“Perpetrators are often very good at presenting a charming, friendly face and frequently deny and minimise their actions or blame them on the victim,” Williams said.
Jane says she blames couples counselling for being part of the reason she stayed in her relationship so long.
She says it is important for counsellors to realise that they are dealing with vulnerable women, and they could be giving them a reason to stay.
“If you’re trying to make a decision about leaving or staying at that time, there needs to be an impetus and it needs to be a strong one,” Jane says.
“That’s why domestic violence is such a difficult head wreck. That love, that bond of being together for 15 or 20 years is still there and you want the children to have a father and at times they are normal people, they are lovely and do all the nice things.
“You think, I can do this if we just both put more effort in, or I put more effort in. It’s about salvaging something that’s really special and feeling scared and alone as well, and not wanting to leave and inflame them.”
Studies have shown that the longer a victim/survivor is in a violent relationship, the more likely she is to remain. When women finally seek help, it is often due to fear of emotional and physical harm to their children.
For this reason, best practice in working with couples in the context of domestic violence is a safety first approach.
Sadly, Jane says when she needed help there were “so many gaps” in the support, that things got worse before they got better.
She believes that if someone had tried to help her leave, she would have taken it. Instead she was referred to a women’s health service and the counsellor there decided that it was worth “trying to salvage the relationship”.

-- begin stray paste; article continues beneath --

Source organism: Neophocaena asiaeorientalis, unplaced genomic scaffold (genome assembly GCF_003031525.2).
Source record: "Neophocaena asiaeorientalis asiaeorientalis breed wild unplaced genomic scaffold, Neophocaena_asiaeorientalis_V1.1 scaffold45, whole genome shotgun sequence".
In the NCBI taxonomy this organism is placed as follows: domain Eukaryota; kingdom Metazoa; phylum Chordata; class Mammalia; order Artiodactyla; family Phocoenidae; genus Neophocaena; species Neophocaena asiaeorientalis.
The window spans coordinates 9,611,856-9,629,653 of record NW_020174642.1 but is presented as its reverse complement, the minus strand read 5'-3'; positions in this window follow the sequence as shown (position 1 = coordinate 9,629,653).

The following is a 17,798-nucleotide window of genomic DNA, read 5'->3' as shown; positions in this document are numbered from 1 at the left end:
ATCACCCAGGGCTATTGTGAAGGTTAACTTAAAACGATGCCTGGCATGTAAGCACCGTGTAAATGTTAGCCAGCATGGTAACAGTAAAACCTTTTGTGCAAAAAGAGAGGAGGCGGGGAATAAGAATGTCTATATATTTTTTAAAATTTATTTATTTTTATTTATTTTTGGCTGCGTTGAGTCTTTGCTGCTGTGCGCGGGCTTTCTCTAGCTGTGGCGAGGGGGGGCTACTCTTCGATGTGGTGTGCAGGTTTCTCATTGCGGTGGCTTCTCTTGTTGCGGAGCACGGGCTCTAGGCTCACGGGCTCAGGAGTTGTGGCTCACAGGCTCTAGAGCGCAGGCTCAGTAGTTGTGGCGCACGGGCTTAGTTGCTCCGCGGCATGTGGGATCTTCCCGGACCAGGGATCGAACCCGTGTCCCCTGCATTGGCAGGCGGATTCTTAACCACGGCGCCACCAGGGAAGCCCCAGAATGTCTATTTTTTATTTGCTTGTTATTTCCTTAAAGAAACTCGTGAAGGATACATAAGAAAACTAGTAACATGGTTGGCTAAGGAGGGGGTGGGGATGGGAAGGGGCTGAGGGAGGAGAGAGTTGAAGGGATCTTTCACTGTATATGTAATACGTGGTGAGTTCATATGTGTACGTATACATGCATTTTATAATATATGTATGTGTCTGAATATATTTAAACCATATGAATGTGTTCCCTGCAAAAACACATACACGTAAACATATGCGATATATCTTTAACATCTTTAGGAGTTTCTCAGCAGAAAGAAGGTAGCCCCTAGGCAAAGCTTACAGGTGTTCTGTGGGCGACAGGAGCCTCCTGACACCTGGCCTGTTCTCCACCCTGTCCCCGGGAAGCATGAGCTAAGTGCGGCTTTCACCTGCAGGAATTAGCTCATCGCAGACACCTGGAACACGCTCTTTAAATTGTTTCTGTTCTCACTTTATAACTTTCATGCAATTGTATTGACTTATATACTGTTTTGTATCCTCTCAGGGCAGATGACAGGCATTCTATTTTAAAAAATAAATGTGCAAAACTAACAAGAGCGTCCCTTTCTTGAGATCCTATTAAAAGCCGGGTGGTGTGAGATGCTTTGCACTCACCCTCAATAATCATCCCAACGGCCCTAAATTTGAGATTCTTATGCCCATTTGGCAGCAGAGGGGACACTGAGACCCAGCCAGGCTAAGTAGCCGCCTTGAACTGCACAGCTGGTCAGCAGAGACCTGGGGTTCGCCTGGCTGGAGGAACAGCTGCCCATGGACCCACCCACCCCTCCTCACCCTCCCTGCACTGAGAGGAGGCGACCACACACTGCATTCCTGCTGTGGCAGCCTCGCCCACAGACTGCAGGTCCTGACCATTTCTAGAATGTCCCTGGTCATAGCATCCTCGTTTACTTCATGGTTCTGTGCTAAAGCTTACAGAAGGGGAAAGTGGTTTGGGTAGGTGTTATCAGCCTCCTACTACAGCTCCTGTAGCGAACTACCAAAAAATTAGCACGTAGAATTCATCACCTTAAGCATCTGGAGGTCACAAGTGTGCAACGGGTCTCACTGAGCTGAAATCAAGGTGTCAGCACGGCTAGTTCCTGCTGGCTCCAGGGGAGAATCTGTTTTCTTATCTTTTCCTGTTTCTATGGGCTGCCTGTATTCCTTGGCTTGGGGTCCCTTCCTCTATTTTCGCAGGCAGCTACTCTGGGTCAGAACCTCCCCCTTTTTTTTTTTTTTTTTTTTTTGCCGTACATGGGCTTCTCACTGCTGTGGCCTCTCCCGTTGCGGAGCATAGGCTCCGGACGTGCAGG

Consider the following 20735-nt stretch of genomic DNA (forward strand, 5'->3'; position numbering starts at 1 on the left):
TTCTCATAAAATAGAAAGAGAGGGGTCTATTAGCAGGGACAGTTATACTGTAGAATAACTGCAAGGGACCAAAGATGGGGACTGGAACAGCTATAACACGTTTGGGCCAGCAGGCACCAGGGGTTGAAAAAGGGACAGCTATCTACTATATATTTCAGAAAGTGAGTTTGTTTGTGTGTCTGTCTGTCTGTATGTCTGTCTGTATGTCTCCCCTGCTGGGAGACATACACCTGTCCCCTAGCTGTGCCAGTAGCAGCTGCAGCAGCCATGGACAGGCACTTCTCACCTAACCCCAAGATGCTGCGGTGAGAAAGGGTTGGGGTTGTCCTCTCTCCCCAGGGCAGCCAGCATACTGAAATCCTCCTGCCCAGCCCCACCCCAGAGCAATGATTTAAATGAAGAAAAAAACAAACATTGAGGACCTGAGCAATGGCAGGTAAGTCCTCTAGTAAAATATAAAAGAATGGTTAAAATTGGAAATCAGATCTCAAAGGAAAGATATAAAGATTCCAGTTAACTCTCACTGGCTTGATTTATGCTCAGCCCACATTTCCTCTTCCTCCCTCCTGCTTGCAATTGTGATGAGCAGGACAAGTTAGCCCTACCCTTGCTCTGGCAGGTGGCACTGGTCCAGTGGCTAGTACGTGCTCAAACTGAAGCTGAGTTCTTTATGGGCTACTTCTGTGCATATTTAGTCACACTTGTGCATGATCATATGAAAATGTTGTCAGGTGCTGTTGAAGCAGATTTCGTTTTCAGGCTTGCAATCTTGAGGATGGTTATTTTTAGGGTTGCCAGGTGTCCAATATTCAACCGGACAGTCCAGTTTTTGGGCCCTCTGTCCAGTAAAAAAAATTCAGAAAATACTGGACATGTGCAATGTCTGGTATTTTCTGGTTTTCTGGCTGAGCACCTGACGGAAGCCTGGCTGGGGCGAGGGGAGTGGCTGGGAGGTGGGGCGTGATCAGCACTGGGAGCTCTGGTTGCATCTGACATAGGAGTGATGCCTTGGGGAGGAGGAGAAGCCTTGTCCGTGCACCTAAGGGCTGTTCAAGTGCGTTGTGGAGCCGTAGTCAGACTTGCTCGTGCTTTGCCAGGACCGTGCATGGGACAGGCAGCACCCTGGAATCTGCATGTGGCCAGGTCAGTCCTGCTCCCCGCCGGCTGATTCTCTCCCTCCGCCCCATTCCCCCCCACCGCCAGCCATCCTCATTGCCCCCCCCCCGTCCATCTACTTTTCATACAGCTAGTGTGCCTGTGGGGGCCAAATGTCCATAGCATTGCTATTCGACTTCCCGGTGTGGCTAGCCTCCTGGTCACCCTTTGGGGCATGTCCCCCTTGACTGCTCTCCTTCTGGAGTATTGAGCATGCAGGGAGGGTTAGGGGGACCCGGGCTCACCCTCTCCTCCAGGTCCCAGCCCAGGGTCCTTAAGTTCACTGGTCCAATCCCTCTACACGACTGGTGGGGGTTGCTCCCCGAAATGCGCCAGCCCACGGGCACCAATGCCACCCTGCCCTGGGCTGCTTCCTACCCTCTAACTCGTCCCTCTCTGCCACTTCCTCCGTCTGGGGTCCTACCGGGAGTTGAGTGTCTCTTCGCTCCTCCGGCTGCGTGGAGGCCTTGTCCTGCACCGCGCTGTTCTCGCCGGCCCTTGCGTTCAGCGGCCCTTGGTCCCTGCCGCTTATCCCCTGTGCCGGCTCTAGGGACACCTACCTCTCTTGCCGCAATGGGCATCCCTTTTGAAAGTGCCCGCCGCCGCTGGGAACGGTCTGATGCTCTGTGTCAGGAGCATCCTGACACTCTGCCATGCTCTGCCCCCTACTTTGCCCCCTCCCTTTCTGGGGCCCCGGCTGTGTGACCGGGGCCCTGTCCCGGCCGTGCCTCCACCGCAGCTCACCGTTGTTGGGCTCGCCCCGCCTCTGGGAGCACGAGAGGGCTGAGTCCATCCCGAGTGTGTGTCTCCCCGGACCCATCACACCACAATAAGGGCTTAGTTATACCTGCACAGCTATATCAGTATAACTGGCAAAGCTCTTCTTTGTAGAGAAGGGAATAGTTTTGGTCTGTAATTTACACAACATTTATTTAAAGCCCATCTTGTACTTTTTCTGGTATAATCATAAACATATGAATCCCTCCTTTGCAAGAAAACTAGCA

“It was deemed that that would be a good outcome,” Jane says.
Once in the room, her complaints were not taken seriously and she was told she had to work harder on the relationship.
“I did actually mention the fact that there had been some physical interactions, where he grabbed me around the throat. But that wasn’t taken seriously,” Jane says.
“It wasn’t seen as assault, perhaps a little bit of fisticuffs or something, tit for tat. But actually it wasn’t like that at all.”
Jane says her husband had actually threatened to kill their children.
When she confronted him, he tried to strangle her.
“He rattled his keys in his pocket and said ‘Come on kids’. And I thought he would take them, as he’d threatened. And so I chased him down the hall and just grabbed the back of his shirt,” she says.
“I was thinking, I don’t really know what to do and I’m just going to try and stop him. And he just turned around and picked me up like I was a piece of lettuce and smashed my head into the wall.
“He dragged me into the bathroom and then started strangling me. But he closed the door before he did that. So he knew what he was doing.
“None of that obviously came out with the couple’s counselling of course.”
Jane says the whole process left her feeling confused and like she had done something wrong.
She was led to believe that it was her responsibility to rehabilitate her husband, and that she was part of the problem.
“I’d put him under too much stress because I was studying and because we had three children and one with a disability,” she says.
“So I stayed. My self-worth crumbled. My days and my life revolved around protecting the children, shushing them, avoiding conflict by apologising and making allowances, and smiling through the tears, time and time again.
“I stayed for nine more years despite my fears, because I was told that I was part of the reason for the abuse.”
Jane says she feels “a bit ripped off”, that her counsellor, who came highly recommended, did not undertake the proper protocols.
“I had been referred from another service, so they would have told them what the issue was,” she says.
“He should have seen myself and my husband first separately to tease out what the issues were, and then seen us together. But he didn’t.
“That first meeting was when we were together and he asked about what had been happening.”
*Jane’s name has been changed to protect her identity.
If you or someone you know is impacted by sexual assault, family or domestic violence, call 1800RESPECT on 1800 737 732 or visit www.1800RESPECT.org.au. In an emergency, call 000.